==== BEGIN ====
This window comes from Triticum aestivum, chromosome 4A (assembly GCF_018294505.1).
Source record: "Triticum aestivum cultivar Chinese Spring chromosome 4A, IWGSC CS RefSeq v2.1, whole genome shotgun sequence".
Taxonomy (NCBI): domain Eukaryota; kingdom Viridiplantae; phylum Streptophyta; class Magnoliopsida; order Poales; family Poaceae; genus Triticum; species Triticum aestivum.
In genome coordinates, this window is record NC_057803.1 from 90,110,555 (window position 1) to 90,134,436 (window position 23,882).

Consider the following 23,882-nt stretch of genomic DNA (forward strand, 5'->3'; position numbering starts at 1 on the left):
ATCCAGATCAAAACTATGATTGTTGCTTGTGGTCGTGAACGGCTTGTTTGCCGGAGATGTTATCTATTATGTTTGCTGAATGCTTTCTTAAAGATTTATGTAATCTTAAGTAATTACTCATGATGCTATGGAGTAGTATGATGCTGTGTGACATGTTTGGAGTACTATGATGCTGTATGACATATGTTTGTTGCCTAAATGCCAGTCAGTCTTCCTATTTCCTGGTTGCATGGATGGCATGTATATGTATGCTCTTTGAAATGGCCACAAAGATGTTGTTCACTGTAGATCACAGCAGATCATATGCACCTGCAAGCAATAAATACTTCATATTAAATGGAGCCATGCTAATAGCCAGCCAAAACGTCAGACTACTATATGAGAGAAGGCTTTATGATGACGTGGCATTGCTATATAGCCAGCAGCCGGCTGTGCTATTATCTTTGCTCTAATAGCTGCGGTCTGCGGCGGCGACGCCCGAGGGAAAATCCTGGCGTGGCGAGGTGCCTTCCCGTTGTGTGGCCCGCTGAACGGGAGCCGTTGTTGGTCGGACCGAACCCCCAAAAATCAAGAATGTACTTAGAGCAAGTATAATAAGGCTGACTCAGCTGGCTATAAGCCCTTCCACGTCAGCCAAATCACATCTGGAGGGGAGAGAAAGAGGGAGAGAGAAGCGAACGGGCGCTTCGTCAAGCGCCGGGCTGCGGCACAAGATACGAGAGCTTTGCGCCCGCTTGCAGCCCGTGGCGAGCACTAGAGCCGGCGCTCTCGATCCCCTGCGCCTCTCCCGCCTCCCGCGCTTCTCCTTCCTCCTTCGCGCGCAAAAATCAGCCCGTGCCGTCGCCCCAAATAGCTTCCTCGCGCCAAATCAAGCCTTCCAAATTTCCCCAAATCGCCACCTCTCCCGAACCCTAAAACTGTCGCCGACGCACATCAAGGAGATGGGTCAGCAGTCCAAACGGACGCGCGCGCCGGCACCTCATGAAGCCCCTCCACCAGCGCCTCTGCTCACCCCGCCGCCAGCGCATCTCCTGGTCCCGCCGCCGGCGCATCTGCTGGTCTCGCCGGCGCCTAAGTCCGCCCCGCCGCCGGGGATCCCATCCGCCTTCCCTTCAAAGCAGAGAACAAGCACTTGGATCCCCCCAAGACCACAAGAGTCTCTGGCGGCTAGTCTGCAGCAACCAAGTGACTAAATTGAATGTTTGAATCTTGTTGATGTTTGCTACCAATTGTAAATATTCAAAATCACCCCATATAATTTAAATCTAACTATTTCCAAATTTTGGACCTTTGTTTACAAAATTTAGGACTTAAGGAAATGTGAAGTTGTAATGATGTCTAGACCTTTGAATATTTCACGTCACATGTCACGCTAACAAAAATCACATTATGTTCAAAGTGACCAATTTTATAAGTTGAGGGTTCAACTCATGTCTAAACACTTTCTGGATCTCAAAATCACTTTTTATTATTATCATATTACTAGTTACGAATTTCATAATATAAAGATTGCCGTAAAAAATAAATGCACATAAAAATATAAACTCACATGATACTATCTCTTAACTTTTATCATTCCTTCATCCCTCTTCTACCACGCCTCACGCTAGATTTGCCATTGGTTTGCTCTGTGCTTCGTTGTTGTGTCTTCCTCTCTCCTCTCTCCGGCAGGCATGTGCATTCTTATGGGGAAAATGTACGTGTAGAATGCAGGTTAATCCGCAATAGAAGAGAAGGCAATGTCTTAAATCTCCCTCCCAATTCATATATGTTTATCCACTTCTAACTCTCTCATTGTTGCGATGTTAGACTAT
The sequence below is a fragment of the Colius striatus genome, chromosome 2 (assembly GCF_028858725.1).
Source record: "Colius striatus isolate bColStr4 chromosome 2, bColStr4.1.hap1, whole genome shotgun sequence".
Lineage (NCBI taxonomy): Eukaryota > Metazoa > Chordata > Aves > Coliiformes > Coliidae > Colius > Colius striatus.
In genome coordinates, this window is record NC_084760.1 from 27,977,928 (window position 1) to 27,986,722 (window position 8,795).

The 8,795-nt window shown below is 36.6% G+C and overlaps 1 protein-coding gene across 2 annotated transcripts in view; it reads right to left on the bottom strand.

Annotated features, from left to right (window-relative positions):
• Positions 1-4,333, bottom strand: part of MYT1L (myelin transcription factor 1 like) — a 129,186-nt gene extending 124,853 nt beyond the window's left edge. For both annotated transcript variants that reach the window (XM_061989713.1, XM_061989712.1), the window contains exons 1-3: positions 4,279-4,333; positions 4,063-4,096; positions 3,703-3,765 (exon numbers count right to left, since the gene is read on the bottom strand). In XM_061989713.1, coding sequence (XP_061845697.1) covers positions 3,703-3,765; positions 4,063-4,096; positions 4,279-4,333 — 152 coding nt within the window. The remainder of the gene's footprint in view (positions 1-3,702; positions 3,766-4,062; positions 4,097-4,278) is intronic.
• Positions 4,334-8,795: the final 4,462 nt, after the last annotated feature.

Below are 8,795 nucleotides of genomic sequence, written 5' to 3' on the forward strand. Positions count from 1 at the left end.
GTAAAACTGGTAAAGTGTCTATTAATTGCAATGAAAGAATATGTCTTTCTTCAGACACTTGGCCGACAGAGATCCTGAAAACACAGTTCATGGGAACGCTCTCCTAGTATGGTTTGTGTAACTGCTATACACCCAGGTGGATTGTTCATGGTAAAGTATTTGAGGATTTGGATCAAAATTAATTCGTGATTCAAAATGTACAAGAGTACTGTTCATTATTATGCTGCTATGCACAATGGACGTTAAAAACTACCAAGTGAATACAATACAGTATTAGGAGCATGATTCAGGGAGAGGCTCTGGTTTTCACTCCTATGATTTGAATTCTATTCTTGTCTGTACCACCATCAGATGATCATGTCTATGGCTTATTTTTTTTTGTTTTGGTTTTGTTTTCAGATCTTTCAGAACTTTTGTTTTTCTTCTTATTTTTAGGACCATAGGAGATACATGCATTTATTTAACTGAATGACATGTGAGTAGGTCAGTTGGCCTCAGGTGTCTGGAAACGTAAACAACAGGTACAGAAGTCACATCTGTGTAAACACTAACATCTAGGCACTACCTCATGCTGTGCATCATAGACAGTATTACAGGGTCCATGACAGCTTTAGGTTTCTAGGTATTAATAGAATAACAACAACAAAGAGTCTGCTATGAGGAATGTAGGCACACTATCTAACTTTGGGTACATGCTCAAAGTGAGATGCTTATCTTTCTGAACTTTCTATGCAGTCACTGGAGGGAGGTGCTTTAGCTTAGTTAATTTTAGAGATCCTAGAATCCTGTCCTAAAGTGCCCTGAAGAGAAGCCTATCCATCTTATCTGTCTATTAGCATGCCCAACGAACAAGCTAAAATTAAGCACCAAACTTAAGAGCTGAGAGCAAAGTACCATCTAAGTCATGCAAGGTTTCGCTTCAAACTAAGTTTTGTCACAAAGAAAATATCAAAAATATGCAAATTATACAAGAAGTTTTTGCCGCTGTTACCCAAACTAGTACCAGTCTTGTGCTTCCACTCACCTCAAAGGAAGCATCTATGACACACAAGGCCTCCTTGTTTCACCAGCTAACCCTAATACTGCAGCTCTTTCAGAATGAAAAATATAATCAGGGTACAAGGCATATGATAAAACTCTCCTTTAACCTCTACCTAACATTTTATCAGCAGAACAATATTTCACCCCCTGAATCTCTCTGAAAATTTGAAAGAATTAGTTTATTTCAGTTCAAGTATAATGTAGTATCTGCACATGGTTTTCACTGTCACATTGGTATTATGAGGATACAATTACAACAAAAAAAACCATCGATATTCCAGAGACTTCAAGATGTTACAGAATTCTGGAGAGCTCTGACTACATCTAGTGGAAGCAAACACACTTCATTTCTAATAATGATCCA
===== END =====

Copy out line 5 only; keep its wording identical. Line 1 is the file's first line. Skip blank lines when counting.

Consider the following 23,882-nt stretch of genomic DNA (forward strand, 5'->3'; position numbering starts at 1 on the left):